With a dose of fanfare and praise, Glens Falls lawyer Martin Auffredou was officially chosen Friday Aug. 19 as the new Warren County Attorney.
Auffredou was appointed to the post in a vote by the county Board of Supervisors. On Sept. 26, he steps into the position held for two decades by County Administrator Paul Dusek, who retained the position of county Attorney while undertaking the additional role of administrator in March 2010. The dual workloads had meant long work weeks for Dusek, who sought to save the county the $100,000 or so salary accompanying the post.
Dusek said that Auffredou was selected from four candidates who were interviewed a month ago for the post by Dusek, County Board of Supervisors Chairman Dan Stec and several other county supervisors.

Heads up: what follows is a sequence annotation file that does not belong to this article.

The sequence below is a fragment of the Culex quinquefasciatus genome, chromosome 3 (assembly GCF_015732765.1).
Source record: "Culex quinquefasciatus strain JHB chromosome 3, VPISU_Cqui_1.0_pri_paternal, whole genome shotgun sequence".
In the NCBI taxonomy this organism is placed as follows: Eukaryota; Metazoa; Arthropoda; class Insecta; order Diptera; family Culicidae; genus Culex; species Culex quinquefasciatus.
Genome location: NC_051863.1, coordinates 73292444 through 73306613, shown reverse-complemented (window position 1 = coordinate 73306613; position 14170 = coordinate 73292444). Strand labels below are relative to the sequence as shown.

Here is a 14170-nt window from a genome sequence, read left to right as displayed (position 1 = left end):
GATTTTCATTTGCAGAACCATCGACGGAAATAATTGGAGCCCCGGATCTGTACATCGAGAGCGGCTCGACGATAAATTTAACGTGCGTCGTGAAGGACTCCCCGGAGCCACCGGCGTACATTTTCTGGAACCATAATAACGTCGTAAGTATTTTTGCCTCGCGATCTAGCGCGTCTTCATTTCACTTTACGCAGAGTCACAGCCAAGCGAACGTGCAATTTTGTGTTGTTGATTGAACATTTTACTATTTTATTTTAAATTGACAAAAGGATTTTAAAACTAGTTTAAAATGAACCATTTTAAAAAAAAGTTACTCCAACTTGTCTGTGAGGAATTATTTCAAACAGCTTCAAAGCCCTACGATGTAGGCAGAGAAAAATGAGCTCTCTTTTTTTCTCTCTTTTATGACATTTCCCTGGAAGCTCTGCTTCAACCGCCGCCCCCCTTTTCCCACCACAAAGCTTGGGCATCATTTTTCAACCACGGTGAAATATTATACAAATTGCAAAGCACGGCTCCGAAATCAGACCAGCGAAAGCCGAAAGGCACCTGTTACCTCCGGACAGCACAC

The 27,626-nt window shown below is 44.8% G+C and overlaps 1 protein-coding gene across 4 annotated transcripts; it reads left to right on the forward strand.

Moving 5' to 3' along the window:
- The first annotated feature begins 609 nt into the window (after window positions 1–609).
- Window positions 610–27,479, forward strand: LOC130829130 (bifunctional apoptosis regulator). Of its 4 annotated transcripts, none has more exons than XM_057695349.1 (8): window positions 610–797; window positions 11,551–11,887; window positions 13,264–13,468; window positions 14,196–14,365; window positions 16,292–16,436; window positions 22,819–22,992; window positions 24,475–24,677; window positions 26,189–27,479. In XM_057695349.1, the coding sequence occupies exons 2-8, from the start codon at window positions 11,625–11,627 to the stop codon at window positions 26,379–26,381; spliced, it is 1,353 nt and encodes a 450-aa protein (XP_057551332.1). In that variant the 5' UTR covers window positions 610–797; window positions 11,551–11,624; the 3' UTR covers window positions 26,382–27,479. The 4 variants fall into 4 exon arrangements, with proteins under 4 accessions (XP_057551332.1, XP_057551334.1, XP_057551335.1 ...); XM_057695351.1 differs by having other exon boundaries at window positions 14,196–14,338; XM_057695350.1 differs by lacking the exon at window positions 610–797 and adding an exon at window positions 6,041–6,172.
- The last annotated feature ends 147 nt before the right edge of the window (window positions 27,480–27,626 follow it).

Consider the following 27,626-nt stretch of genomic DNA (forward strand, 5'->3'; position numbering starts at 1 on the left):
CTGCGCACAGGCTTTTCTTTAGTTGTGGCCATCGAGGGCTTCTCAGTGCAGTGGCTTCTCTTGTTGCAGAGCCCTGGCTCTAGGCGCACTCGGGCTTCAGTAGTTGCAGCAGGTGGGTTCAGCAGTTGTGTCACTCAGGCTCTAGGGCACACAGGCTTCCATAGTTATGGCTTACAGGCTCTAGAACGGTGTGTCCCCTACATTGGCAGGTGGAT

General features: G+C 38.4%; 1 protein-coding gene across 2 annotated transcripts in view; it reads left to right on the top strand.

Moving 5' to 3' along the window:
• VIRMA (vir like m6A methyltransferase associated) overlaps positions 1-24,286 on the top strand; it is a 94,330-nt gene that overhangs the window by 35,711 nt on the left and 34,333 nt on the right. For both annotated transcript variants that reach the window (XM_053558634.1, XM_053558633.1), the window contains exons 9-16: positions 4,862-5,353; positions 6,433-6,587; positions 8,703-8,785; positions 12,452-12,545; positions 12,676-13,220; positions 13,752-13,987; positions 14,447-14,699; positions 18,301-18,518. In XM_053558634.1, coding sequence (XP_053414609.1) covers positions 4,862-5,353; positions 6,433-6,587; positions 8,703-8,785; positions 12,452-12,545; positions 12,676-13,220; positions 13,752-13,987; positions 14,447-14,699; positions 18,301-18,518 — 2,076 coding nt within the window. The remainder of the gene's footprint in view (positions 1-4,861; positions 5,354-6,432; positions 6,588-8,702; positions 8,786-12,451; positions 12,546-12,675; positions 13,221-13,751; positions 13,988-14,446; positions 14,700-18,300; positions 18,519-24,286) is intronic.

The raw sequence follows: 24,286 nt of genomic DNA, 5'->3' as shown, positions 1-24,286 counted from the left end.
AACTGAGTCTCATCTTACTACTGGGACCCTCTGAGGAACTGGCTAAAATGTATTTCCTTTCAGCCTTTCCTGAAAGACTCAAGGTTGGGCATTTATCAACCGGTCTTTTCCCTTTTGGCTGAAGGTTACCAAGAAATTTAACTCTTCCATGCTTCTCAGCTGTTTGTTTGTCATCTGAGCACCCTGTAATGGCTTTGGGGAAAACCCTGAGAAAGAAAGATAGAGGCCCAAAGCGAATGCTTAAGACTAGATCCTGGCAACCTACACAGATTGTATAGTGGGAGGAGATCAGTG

“Martin has a great reputation in the community, and he’s a very competent attorney,” Dusek said. “He will serve the county well.”
After the appointment, Auffredou said he was looking forward to the work accompanying the position.
“This is a great privilege and honor for me,” he said. “I’m very pleased the supervisors think highly enough of me to select me.”
“I’ve got a lot of work ahead,” he added.
Both the county Personnel Committee and the full board endorsed hiring Auffredou at a salary of $110,000. That sum prompted Bolton Supervisor Ron Conover, Glens Falls Ward 1 Supervisor Dan Girard, and Queensbury at-large Supervisor David Strainer all to cast “No” votes for the appointment — on the basis that the salary should be lower for starting pay.
Auffredou has decades of experience in practicing municipal law, as well as the specialties of education, environmental and labor law, as well as zoning and land-use matters. He is a principal attorney with the law firm Bartlett, Stewart, Pontiff and Rhodes. Auffredou now serves as attorney for a number of towns, villages and school districts in the region. Also, Auffredou has served as counsel for the Lake George Park Commission for about 18 years.
Dusek’s service to Warren County as County Attorney — particularly in the past year in dual roles — prompted robust applause from the supervisors at the Aug. 19 meeting.